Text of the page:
Known as much for its quirky ice cream flavors as for being environmentally aware, Ben & Jerry's has been working on a way to eliminate refrigerants from freezers needed to keep ice cream frozen in scoop shops.

Using Pennsylvania State University as its research partner, Ben & Jerry's, owned by Anglo-Dutch conglomerate Unilever, has announced a working thermoacoustic refrigeration prototype that chills with sound waves. Penn State's compact chiller substitutes sound waves for environment-damaging chemical refrigerants. Hooked up to a standard ice cream sales freezer cabinet in a Ben & Jerry's retail scoop shop, the environmentally friendly unit successfully kept the creamy merchandise in delicious condition, according to Ben & Jerry's.

"We expect this new compact approach to thermoacoustic chillers to be used first in applications that are difficult for chemical refrigeration, such as beverage vending machines, cooling microprocessor chips in computers and, of course, ice cream sales cabinets," said Steven Garrett, leader of the thermoacoustic chiller research team.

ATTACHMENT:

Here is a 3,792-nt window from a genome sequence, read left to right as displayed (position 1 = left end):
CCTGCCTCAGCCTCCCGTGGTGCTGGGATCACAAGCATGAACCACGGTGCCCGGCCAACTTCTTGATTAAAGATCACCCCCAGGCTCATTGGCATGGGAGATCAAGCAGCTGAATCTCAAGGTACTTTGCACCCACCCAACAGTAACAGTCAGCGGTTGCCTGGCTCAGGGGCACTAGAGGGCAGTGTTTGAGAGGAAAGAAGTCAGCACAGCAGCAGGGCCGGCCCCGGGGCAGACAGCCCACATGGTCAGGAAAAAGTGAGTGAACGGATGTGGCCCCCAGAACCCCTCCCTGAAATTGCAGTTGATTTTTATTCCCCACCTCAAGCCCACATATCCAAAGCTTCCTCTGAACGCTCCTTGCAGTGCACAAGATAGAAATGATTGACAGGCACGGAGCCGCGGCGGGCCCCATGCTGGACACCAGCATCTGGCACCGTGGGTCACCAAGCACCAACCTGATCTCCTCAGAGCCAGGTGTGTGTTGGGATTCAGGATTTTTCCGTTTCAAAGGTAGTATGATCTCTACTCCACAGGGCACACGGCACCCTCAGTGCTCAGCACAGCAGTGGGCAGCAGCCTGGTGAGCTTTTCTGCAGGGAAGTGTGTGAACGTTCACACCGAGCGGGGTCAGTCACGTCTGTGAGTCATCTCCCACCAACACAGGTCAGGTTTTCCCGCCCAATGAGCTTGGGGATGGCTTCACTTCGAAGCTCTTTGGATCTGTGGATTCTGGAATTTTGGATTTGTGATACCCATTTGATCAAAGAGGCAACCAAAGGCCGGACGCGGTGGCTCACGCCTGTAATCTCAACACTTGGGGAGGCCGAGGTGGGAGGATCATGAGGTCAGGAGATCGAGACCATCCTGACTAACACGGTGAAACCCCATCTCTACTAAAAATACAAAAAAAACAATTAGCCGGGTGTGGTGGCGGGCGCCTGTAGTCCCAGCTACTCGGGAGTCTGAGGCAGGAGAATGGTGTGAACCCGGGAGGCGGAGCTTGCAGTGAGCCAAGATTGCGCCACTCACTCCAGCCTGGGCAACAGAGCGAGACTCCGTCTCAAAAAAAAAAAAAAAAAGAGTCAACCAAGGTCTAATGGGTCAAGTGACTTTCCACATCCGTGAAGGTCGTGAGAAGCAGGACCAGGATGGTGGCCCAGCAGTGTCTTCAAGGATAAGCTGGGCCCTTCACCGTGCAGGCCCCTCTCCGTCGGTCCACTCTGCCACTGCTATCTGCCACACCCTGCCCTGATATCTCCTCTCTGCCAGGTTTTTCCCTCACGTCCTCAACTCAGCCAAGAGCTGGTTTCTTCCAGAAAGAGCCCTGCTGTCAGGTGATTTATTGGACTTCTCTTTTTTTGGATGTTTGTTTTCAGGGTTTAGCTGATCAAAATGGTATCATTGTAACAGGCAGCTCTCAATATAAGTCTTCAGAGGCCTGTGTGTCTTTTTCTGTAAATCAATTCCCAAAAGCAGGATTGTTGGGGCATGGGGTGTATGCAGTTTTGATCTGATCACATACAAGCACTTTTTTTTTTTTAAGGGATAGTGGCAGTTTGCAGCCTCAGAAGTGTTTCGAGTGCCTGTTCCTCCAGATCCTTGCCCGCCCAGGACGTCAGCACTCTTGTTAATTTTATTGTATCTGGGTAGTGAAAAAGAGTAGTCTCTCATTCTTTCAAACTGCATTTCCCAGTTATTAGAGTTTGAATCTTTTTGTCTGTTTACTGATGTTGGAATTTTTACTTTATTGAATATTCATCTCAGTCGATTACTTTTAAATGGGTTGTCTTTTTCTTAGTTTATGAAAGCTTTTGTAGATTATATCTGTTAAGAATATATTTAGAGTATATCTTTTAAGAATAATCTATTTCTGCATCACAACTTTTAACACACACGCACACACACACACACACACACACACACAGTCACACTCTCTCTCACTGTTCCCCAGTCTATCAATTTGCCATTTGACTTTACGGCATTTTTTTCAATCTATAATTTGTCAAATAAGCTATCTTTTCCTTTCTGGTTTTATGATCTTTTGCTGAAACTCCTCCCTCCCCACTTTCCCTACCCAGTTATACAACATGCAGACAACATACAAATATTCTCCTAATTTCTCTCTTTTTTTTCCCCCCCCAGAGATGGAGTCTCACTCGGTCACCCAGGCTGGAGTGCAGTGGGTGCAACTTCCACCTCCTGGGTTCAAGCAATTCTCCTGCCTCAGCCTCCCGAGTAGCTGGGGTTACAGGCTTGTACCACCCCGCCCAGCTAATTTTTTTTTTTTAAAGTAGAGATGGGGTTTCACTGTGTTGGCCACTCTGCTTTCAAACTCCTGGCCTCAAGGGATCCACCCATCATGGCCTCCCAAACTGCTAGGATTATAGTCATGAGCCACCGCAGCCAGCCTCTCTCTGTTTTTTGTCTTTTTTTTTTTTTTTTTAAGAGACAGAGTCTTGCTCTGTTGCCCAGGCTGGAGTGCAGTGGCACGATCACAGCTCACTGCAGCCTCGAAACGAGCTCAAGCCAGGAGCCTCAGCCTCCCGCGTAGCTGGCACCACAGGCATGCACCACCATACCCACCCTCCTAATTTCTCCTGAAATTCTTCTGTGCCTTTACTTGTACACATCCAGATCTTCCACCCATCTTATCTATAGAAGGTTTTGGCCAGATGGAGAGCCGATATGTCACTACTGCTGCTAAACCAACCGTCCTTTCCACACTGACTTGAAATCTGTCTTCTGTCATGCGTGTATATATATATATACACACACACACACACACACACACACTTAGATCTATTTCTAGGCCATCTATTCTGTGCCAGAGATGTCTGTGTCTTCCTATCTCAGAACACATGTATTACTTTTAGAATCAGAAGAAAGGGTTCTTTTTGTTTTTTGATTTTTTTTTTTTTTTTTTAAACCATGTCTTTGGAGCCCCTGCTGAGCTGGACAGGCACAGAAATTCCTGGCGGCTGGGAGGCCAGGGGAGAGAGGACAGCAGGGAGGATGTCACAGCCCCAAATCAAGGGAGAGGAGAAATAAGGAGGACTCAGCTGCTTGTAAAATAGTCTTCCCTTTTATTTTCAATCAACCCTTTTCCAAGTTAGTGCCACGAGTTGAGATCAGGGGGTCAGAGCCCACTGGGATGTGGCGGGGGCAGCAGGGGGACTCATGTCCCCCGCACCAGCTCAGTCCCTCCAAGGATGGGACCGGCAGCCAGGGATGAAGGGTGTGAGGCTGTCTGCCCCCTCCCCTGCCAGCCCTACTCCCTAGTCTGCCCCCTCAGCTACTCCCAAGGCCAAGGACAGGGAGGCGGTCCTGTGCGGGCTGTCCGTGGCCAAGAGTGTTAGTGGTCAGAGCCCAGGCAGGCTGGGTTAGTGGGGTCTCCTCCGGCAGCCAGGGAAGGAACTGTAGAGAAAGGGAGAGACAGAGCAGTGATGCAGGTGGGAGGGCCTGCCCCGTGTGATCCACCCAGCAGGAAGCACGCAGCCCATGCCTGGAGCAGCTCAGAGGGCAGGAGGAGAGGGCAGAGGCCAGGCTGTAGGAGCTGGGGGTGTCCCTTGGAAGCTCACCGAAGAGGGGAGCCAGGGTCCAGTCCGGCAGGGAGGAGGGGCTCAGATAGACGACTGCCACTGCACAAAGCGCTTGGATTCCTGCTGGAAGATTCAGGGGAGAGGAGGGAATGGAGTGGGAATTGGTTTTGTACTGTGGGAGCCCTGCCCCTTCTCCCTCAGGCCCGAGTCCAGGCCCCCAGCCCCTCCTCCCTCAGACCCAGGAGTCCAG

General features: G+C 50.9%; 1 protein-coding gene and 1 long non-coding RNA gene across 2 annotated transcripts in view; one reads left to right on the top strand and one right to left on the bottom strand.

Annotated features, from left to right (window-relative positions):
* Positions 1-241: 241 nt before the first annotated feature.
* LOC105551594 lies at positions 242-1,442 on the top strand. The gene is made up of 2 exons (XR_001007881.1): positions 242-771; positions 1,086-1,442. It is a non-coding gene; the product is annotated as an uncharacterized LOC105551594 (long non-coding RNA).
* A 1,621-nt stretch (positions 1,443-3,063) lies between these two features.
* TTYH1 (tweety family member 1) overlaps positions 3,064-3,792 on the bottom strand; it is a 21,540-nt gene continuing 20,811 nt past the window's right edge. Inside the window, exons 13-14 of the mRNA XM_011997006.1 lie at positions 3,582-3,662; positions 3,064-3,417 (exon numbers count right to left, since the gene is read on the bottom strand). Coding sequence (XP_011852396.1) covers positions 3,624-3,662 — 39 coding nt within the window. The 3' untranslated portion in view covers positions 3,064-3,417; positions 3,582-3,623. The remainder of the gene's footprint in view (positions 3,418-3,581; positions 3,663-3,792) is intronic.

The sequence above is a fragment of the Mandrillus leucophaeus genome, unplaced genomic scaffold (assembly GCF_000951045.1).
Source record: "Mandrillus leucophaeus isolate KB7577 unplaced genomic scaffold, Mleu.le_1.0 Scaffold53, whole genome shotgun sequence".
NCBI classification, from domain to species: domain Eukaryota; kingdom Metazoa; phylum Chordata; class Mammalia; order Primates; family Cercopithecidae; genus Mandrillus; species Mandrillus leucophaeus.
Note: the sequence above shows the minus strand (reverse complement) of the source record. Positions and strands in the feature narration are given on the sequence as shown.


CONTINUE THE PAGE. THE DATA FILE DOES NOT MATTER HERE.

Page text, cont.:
The thermoacoustic chiller uses helium gas instead of chemical refrigerants. Helium does not burn, explode or combine with other chemicals. If released into the atmosphere, it drifts harmlessly into outer space. The chiller prototype takes advantage of helium's inertness and high thermal conductivity as well as the fact that a sound wave is a rapid succession of compressions and expansions of the gas that carries it. When a gas is compressed, it heats up. When it expands, it cools down.

"In thermoacoustics, we arrange the compressions and expansions so that all of the heat of compression is deposited at one end of the system, where it can be exhausted into the room," Garrett said. "

We arrange for all of the expansions to occur at a different location where the cooling, due to expansion, can be used to refrigerate ice cream, for example. Our compact unit also makes this happen with no mechanical valves or cams or linkages."

The thermoacoustic chiller is patented by Penn State. Negotiations for a license are in progress with a startup company formed to commercialize the technology.

To view a Flash demonstration of the technology, visit